Some of the most beloved gifts from Israel are hand-painted ceramic pieces, usually decorated with colorful flowers in simple and quite ordinary colors. This specific art is part of Armenian Ceramics and has been made in Jerusalem for the past 100 years by generations of Armenian artists in Israel’s capital city. Their iconic bowls, plates, clocks, Judaica, and home decor have found their way into the hearts of visitors and Israelis alike, but how did this Armenian art influence reach Israel?
In 638, the Armenian Patriarchate of Jerusalem was established in the Old City of Jerusalem, in what is now known as the Armenian Quarter being the first noted presence of the country within Israel. While this was to bring the religious Armenian community closer to the holy city, it is not where the Armenian Ceramics story begins. Over one thousand years later in 1919, master craftsmen from Armenia were brought to Jerusalem to repair tiles in the Dome of the Rock and chose to stay once their work was done because of the Armenian Genocide going on at the time. This helped establish the Armenian Ceramics business in Israel as the new generation of Armenian artists came to Israel looking for refuge after being expelled from their homeland.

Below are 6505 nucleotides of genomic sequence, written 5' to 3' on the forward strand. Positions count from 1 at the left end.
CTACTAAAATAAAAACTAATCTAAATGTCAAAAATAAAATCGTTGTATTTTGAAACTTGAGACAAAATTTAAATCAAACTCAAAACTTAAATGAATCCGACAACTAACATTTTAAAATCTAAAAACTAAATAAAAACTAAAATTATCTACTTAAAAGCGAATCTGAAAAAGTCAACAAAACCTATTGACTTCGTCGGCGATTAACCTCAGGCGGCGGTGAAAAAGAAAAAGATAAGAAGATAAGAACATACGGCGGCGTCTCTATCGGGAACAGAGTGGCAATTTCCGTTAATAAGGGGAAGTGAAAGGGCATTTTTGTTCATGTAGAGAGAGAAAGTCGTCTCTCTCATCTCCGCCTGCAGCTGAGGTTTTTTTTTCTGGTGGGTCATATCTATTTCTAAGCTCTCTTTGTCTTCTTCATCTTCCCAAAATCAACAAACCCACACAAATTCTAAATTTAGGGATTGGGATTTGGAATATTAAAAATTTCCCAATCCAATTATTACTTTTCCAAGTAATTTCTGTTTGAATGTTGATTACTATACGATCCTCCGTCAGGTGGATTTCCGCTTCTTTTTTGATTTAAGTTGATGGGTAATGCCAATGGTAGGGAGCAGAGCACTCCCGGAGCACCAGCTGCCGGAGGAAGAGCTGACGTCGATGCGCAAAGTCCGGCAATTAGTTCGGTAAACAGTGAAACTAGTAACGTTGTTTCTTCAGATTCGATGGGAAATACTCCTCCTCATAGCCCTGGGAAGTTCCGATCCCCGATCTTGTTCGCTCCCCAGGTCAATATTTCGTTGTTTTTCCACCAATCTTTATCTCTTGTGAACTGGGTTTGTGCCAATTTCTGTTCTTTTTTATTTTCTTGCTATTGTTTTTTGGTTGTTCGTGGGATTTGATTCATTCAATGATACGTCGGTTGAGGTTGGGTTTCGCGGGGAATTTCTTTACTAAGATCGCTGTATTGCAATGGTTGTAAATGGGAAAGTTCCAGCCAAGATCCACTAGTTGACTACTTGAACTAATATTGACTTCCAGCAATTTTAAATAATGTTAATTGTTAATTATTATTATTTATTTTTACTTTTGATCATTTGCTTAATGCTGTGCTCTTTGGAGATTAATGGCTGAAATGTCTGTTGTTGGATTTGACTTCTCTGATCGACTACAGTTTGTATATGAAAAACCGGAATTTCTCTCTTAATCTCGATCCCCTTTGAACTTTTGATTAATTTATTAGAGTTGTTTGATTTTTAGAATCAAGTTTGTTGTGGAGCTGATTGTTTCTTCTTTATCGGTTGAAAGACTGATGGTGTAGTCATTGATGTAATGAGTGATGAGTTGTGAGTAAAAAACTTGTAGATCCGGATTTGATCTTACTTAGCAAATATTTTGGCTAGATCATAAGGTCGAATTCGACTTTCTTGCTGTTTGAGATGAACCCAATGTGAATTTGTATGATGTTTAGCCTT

One artist that was commissioned to come to Jerusalem was David Ohannessian, a master in ceramics. He opened a shop on the Via Dolorosa selling tiles to the wealthy British residents of Jerusalem. His work became known around the world and many of his tiles were used to decorate the Dome of the Rock, the Rockefeller Museum, St. Andrew’s Church, and Jerusalem House of Quality, an art and culture center outside of the Old City. Armenian Ceramic soon became part of Jerusalem’s cultural identity.
Armenian Ceramics, once mostly pertaining to tiles and plates have over the years included beautiful pieces of Judaica, home decor, mugs and tea/coffee sets that will bring color and complexity into the home. Their pieces have branched out from the traditional colorful flowers to include Jerusalem, geometric shapes, doves, and other designs that will remind you of Israel. Armenian Ceramics has become an important part of Jerusalem’s diverse culture and will continue to share its beauty throughout the city.